Many people have asked us why their wages are being garnished with WAGE ATT 1 on their paychecks. Here we’ll answer your questions about why this may be happening, and what you can do about it.
Here’s one of the complaints we received:
Hello...I work for UPS. Last week was the first time I noticed a WAGE ATT 1 on my check stub in the deductions for $44.54. I went to my HR office and they're telling me it's going to take 24hrs to find who exactly is garnishing my wages.
My question is, can they do this without letting me know? I work part time, sometimes not even 20 hrs. I can't pay my rent and am barely paying my bills. What can I do to fight this?
This is the description on your paycheck that indicates wage garnishment (also called “wage attachment”) for a debt. The 1 likely indicates that this is the first debt garnished from your paycheck. You will note that it does not list what debt is causing the wage garnishment. As you learned, your employer will have to let you know why your wages are being garnished.
The most common reasons for wages to be garnished are:
No. We explain in great detail in this article, Can I Get My Wages Garnished Without Notice? that employers do not have to notify you before your wages are garnished, and in fact if they don’t respond quickly to a wage garnishment order they may have to pay penalties.
Before your wages can be garnished for a consumer debt (but not child or spousal support or a delinquent federal debt), you must be sued for the money you owe and the creditor must win the lawsuit.
If you did not respond to the lawsuit and did not show up in court on the day of the hearing, the creditor (or debt collector) would have received a default judgment against you. Then the creditor would have been entitled to ask the court for permission to collect the amount of that judgment by garnishing your wages.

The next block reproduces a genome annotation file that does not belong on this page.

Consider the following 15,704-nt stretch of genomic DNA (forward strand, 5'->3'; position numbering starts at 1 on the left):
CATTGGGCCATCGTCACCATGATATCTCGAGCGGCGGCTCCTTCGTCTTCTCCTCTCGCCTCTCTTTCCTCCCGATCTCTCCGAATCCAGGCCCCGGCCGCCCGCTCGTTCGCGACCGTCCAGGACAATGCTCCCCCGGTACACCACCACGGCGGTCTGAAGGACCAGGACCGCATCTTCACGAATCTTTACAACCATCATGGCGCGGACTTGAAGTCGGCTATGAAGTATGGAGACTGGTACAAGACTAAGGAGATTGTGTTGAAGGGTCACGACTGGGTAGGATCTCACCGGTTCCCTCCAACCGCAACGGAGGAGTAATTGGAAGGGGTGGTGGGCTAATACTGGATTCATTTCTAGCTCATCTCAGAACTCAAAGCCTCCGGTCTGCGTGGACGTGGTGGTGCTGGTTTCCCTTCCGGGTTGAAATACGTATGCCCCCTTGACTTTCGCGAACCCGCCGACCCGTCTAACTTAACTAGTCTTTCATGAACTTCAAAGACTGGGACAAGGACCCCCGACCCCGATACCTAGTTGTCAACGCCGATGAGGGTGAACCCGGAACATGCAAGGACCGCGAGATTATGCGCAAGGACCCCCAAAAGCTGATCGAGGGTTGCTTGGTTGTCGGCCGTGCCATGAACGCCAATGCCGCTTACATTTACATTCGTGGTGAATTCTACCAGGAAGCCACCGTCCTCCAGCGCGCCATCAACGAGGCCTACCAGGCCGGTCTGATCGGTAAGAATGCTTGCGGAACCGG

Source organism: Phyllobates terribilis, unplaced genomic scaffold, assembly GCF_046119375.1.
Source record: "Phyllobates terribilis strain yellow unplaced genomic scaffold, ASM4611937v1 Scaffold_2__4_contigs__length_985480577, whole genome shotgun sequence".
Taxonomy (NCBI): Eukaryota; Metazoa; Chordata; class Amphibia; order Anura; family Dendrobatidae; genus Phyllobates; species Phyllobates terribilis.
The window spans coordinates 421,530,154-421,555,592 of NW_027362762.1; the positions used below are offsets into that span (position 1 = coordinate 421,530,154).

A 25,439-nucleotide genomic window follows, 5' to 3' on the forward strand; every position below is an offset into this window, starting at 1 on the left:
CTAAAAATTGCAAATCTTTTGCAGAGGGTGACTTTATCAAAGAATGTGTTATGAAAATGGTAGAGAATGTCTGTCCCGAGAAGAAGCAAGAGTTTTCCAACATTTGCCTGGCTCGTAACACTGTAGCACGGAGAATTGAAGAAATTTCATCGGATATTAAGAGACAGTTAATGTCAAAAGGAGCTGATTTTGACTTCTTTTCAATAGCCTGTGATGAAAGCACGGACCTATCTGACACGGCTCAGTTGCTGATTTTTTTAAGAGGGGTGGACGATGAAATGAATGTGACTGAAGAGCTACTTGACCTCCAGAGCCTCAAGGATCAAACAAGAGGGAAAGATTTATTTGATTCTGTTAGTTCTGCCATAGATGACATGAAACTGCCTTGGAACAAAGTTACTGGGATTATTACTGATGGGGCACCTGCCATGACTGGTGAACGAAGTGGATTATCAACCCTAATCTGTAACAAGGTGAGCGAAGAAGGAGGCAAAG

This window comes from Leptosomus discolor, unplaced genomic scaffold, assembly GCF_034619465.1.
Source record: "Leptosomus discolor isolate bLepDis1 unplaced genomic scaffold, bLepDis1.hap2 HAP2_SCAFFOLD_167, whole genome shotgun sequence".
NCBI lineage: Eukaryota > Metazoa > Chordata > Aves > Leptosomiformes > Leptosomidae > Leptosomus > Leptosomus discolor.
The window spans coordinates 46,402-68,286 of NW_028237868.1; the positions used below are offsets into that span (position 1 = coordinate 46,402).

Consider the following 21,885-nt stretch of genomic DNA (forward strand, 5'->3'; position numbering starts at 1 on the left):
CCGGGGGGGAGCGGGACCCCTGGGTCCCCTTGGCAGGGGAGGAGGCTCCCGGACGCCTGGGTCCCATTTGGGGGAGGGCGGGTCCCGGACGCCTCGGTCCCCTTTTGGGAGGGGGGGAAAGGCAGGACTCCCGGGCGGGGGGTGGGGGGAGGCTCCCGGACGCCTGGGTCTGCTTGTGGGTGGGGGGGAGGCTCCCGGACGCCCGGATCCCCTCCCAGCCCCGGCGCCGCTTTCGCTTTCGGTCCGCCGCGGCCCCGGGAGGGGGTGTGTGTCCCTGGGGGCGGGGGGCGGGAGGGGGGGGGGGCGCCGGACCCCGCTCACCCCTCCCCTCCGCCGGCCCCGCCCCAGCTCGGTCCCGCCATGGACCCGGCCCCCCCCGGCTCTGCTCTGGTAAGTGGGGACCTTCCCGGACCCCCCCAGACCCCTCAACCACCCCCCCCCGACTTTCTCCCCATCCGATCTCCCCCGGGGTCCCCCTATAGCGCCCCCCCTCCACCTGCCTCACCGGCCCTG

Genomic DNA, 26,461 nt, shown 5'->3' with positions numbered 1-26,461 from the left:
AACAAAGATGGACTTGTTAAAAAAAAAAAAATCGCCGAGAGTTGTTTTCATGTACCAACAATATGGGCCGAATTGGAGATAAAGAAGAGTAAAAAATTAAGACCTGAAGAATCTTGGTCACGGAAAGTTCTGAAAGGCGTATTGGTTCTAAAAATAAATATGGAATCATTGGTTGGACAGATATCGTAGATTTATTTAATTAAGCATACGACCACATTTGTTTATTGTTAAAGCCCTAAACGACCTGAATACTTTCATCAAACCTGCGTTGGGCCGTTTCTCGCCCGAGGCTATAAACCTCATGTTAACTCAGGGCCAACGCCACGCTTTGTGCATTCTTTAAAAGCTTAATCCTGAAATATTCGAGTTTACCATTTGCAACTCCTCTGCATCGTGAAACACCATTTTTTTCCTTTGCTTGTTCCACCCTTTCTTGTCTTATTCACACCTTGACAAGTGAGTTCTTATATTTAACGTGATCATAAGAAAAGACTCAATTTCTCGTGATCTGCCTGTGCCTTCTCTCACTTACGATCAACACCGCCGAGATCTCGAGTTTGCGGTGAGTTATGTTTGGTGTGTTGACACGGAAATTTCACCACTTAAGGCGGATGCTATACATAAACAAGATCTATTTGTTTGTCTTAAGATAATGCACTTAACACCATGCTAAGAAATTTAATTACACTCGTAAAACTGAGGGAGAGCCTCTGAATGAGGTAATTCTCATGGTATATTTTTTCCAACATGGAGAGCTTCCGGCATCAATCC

If you have no recollection of being served with information about a lawsuit against you, then it would be a good idea to at least consult with a consumer law attorney who helps people resolve their debt collection problems. This is because there are instances of companies deliberately ensuring that consumers are not properly notified of a lawsuit so that they can be assured of winning default judgments. However, this sort of behavior is illegal.
State laws may limit how much can be garnished. In addition, there is a federal law, Title III of the Consumer Credit Protection Act (CCPA) that protects a certain portion of your income from garnishment. Title III limits the amount of earnings that may be garnished in any workweek or pay period to the lesser of 25 percent of disposable earnings or the amount by which disposable earnings are greater than 30 times the Federal minimum hourly wage (currently $7.25 for a total of $217.50). This limit applies regardless of how many garnishment orders are applied.
It will last until the debt is paid off. Keep in mind that there may be interest, penalties and/or court fees added to the amount you originally owed. That’s why you’ll want to make sure you can get as much information as possible about the garnishment.